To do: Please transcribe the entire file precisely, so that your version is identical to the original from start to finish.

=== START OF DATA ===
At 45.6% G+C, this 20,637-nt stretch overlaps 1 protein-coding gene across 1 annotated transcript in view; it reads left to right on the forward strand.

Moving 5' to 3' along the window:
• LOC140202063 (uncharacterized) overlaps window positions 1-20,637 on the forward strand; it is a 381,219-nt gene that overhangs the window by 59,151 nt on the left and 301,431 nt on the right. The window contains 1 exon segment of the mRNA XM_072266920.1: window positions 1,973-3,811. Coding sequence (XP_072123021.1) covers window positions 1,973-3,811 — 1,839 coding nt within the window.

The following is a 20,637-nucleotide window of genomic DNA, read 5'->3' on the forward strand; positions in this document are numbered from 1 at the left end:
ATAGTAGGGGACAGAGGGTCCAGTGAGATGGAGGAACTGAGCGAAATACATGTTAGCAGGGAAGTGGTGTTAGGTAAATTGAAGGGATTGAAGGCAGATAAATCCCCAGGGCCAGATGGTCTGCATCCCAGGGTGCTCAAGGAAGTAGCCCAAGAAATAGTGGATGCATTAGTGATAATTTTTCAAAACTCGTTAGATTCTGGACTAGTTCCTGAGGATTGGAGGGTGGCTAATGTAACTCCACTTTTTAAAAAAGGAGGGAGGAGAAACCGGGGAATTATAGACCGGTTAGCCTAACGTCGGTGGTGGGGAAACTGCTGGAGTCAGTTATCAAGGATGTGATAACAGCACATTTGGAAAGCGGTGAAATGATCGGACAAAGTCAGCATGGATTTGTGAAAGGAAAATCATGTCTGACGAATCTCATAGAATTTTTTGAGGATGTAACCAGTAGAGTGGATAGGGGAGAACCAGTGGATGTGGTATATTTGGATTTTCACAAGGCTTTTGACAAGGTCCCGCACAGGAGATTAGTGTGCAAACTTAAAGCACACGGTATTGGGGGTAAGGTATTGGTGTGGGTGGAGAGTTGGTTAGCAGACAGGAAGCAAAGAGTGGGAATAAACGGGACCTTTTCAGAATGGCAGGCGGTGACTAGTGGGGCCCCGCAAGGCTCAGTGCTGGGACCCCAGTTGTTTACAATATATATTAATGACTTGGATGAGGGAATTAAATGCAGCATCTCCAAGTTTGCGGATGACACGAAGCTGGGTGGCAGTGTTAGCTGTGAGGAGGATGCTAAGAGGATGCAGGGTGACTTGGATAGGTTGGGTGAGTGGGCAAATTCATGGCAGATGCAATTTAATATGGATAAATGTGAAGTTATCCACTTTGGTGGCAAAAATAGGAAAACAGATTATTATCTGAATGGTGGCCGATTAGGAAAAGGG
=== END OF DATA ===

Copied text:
At 45.6% G+C, this 20,637-nt stretch overlaps 1 protein-coding gene across 1 annotated transcript in view; it reads left to right on the forward strand.

Moving 5' to 3' along the window:
• LOC140202063 (uncharacterized) overlaps window positions 1-20,637 on the forward strand; it is a 381,219-nt gene that overhangs the window by 59,151 nt on the left and 301,431 nt on the right. The window contains 1 exon segment of the mRNA XM_072266920.1: window positions 1,973-3,811. Coding sequence (XP_072123021.1) covers window positions 1,973-3,811 — 1,839 coding nt within the window.

The following is a 20,637-nucleotide window of genomic DNA, read 5'->3' on the forward strand; positions in this document are numbered from 1 at the left end:
ATAGTAGGGGACAGAGGGTCCAGTGAGATGGAGGAACTGAGCGAAATACATGTTAGCAGGGAAGTGGTGTTAGGTAAATTGAAGGGATTGAAGGCAGATAAATCCCCAGGGCCAGATGGTCTGCATCCCAGGGTGCTCAAGGAAGTAGCCCAAGAAATAGTGGATGCATTAGTGATAATTTTTCAAAACTCGTTAGATTCTGGACTAGTTCCTGAGGATTGGAGGGTGGCTAATGTAACTCCACTTTTTAAAAAAGGAGGGAGGAGAAACCGGGGAATTATAGACCGGTTAGCCTAACGTCGGTGGTGGGGAAACTGCTGGAGTCAGTTATCAAGGATGTGATAACAGCACATTTGGAAAGCGGTGAAATGATCGGACAAAGTCAGCATGGATTTGTGAAAGGAAAATCATGTCTGACGAATCTCATAGAATTTTTTGAGGATGTAACCAGTAGAGTGGATAGGGGAGAACCAGTGGATGTGGTATATTTGGATTTTCACAAGGCTTTTGACAAGGTCCCGCACAGGAGATTAGTGTGCAAACTTAAAGCACACGGTATTGGGGGTAAGGTATTGGTGTGGGTGGAGAGTTGGTTAGCAGACAGGAAGCAAAGAGTGGGAATAAACGGGACCTTTTCAGAATGGCAGGCGGTGACTAGTGGGGCCCCGCAAGGCTCAGTGCTGGGACCCCAGTTGTTTACAATATATATTAATGACTTGGATGAGGGAATTAAATGCAGCATCTCCAAGTTTGCGGATGACACGAAGCTGGGTGGCAGTGTTAGCTGTGAGGAGGATGCTAAGAGGATGCAGGGTGACTTGGATAGGTTGGGTGAGTGGGCAAATTCATGGCAGATGCAATTTAATATGGATAAATGTGAAGTTATCCACTTTGGTGGCAAAAATAGGAAAACAGATTATTATCTGAATGGTGGCCGATTAGGAAAAGGG